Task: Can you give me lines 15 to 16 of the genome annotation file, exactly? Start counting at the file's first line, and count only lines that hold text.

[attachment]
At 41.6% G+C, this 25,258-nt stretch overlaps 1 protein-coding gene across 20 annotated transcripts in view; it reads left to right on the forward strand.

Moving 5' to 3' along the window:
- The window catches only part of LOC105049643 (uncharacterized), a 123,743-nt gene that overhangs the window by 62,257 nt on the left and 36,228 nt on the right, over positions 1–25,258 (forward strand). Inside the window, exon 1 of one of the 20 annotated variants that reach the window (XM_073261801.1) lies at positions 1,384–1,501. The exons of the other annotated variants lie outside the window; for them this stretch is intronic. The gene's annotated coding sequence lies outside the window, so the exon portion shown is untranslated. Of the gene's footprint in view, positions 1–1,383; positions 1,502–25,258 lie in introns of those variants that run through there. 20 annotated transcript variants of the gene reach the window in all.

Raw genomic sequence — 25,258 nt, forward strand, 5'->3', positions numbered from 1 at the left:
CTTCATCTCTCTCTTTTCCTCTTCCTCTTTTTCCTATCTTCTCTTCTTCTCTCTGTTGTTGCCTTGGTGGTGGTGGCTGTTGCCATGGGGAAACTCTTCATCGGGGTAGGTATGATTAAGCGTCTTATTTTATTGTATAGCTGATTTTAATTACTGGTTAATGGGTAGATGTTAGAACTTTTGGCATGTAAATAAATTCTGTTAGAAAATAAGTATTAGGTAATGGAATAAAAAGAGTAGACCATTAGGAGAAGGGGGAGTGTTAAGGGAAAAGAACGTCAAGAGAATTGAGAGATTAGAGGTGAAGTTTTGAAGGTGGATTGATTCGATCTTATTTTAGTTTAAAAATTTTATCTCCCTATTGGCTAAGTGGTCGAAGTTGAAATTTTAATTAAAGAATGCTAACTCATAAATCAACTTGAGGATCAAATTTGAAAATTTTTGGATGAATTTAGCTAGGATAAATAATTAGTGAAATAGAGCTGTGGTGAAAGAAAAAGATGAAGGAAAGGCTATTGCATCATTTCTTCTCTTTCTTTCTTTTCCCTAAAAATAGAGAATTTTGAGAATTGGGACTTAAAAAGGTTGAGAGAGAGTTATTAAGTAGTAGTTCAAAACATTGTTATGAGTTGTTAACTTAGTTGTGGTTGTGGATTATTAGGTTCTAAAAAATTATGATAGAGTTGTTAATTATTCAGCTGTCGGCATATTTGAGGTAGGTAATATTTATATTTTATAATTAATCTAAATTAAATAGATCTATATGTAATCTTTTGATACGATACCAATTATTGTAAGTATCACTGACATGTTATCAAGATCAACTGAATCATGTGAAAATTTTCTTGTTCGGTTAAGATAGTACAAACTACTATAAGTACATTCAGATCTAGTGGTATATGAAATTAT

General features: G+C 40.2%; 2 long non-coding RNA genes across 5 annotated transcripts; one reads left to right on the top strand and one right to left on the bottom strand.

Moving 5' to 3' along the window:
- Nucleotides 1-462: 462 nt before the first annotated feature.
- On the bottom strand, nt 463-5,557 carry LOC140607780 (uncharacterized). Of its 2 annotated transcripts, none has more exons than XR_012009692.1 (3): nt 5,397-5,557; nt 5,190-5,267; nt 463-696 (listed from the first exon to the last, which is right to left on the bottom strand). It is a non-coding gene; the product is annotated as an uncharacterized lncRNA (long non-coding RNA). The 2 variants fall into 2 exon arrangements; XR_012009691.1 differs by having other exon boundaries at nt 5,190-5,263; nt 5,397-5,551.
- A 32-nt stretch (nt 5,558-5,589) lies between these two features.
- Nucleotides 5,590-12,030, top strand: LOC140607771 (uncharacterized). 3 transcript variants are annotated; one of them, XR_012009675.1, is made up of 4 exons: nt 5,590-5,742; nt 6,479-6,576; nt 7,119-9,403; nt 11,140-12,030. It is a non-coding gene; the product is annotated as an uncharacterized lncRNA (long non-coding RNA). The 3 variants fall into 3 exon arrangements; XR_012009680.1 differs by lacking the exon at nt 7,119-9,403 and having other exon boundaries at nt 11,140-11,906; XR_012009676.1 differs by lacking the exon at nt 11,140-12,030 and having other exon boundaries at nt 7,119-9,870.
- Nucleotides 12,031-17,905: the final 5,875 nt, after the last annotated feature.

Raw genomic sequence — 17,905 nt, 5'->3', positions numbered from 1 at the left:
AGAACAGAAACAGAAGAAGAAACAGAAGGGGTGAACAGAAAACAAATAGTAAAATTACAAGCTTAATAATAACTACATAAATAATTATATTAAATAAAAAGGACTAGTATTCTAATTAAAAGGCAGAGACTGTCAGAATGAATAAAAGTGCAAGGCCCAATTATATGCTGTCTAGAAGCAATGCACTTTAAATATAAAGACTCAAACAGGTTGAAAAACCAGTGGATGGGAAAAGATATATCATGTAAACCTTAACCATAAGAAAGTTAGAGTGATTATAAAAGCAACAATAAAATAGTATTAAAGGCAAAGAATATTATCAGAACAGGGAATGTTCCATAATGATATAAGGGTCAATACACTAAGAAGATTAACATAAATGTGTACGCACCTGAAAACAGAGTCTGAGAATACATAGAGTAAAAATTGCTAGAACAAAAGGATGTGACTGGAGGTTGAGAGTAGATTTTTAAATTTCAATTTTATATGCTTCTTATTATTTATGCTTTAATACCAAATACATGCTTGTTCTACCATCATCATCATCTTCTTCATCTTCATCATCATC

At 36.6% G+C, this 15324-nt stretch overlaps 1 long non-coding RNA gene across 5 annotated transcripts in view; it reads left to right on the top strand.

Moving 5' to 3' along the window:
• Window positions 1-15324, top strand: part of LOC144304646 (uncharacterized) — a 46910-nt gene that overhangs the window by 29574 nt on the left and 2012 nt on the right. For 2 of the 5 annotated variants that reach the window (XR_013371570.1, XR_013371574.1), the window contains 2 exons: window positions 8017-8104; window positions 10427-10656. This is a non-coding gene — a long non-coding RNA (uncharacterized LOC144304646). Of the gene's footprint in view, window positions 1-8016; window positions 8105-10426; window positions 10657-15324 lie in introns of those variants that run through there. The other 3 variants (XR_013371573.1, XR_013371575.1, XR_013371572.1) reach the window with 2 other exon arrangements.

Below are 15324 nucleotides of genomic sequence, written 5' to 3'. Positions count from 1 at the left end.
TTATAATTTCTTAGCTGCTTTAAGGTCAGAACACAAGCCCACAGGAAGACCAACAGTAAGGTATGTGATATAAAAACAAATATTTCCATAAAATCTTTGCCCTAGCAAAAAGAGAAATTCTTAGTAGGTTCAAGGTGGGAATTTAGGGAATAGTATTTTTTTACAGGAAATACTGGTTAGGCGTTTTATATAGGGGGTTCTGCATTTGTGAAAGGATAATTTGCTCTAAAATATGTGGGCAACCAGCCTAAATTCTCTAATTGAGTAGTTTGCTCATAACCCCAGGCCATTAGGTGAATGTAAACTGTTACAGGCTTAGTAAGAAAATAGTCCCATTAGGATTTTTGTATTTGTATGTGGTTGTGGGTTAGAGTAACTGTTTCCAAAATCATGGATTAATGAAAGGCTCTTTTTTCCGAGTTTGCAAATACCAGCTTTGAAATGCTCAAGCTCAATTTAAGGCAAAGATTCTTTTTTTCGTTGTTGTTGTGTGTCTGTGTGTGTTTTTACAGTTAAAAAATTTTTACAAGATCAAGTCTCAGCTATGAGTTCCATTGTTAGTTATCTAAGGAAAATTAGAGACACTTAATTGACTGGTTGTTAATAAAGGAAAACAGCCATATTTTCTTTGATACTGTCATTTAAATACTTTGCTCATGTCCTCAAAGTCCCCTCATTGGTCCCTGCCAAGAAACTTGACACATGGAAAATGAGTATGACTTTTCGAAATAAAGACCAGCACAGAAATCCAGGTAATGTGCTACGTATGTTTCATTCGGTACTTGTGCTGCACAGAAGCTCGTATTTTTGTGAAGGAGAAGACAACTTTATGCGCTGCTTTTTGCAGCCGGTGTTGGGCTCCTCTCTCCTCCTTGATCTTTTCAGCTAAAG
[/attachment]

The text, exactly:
At 36.6% G+C, this 15324-nt stretch overlaps 1 long non-coding RNA gene across 5 annotated transcripts in view; it reads left to right on the top strand.

Moving 5' to 3' along the window: